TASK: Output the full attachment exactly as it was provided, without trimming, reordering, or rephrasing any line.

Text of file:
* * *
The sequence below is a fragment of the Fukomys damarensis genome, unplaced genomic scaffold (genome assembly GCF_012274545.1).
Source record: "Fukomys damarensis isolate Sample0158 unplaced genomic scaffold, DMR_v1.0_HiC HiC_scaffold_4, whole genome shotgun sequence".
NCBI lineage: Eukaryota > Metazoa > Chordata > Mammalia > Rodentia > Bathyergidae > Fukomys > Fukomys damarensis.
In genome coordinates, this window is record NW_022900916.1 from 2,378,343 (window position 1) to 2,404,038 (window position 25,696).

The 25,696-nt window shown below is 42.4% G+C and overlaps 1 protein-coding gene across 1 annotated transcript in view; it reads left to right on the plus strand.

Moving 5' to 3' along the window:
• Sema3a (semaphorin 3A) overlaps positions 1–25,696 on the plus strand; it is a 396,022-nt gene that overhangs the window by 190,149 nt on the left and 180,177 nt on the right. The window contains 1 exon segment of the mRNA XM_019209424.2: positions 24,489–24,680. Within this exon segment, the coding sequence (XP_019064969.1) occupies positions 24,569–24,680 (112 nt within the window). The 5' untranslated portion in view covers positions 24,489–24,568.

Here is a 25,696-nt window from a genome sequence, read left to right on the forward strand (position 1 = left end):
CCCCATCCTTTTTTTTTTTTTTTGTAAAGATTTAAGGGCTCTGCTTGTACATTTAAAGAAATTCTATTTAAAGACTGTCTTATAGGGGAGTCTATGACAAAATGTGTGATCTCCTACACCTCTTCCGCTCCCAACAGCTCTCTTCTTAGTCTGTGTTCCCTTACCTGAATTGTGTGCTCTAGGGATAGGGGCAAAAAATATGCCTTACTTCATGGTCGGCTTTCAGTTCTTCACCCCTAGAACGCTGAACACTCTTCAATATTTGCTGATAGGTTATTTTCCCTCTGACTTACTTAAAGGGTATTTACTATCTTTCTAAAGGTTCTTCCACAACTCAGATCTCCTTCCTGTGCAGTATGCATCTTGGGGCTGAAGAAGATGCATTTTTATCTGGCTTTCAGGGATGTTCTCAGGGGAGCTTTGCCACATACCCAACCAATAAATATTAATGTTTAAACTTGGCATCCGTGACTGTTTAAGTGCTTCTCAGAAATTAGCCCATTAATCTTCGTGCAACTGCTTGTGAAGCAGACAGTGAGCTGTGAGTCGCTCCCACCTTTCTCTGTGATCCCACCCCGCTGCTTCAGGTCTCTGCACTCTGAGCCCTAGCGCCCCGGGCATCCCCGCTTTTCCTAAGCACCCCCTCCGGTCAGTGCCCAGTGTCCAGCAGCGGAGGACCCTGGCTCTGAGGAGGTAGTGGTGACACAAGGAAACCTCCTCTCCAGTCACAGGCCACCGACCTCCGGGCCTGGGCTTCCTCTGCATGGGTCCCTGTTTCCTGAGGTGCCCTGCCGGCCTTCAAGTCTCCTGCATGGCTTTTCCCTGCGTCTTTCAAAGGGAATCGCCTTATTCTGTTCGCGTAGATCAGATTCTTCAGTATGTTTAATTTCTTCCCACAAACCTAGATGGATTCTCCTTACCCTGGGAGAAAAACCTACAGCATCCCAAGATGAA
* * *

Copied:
The sequence below is a fragment of the Fukomys damarensis genome, unplaced genomic scaffold (genome assembly GCF_012274545.1).
Source record: "Fukomys damarensis isolate Sample0158 unplaced genomic scaffold, DMR_v1.0_HiC HiC_scaffold_4, whole genome shotgun sequence".
NCBI lineage: Eukaryota > Metazoa > Chordata > Mammalia > Rodentia > Bathyergidae > Fukomys > Fukomys damarensis.
In genome coordinates, this window is record NW_022900916.1 from 2,378,343 (window position 1) to 2,404,038 (window position 25,696).

The 25,696-nt window shown below is 42.4% G+C and overlaps 1 protein-coding gene across 1 annotated transcript in view; it reads left to right on the plus strand.

Moving 5' to 3' along the window:
• Sema3a (semaphorin 3A) overlaps positions 1–25,696 on the plus strand; it is a 396,022-nt gene that overhangs the window by 190,149 nt on the left and 180,177 nt on the right. The window contains 1 exon segment of the mRNA XM_019209424.2: positions 24,489–24,680. Within this exon segment, the coding sequence (XP_019064969.1) occupies positions 24,569–24,680 (112 nt within the window). The 5' untranslated portion in view covers positions 24,489–24,568.

Here is a 25,696-nt window from a genome sequence, read left to right on the forward strand (position 1 = left end):
CCCCATCCTTTTTTTTTTTTTTTGTAAAGATTTAAGGGCTCTGCTTGTACATTTAAAGAAATTCTATTTAAAGACTGTCTTATAGGGGAGTCTATGACAAAATGTGTGATCTCCTACACCTCTTCCGCTCCCAACAGCTCTCTTCTTAGTCTGTGTTCCCTTACCTGAATTGTGTGCTCTAGGGATAGGGGCAAAAAATATGCCTTACTTCATGGTCGGCTTTCAGTTCTTCACCCCTAGAACGCTGAACACTCTTCAATATTTGCTGATAGGTTATTTTCCCTCTGACTTACTTAAAGGGTATTTACTATCTTTCTAAAGGTTCTTCCACAACTCAGATCTCCTTCCTGTGCAGTATGCATCTTGGGGCTGAAGAAGATGCATTTTTATCTGGCTTTCAGGGATGTTCTCAGGGGAGCTTTGCCACATACCCAACCAATAAATATTAATGTTTAAACTTGGCATCCGTGACTGTTTAAGTGCTTCTCAGAAATTAGCCCATTAATCTTCGTGCAACTGCTTGTGAAGCAGACAGTGAGCTGTGAGTCGCTCCCACCTTTCTCTGTGATCCCACCCCGCTGCTTCAGGTCTCTGCACTCTGAGCCCTAGCGCCCCGGGCATCCCCGCTTTTCCTAAGCACCCCCTCCGGTCAGTGCCCAGTGTCCAGCAGCGGAGGACCCTGGCTCTGAGGAGGTAGTGGTGACACAAGGAAACCTCCTCTCCAGTCACAGGCCACCGACCTCCGGGCCTGGGCTTCCTCTGCATGGGTCCCTGTTTCCTGAGGTGCCCTGCCGGCCTTCAAGTCTCCTGCATGGCTTTTCCCTGCGTCTTTCAAAGGGAATCGCCTTATTCTGTTCGCGTAGATCAGATTCTTCAGTATGTTTAATTTCTTCCCACAAACCTAGATGGATTCTCCTTACCCTGGGAGAAAAACCTACAGCATCCCAAGATGAA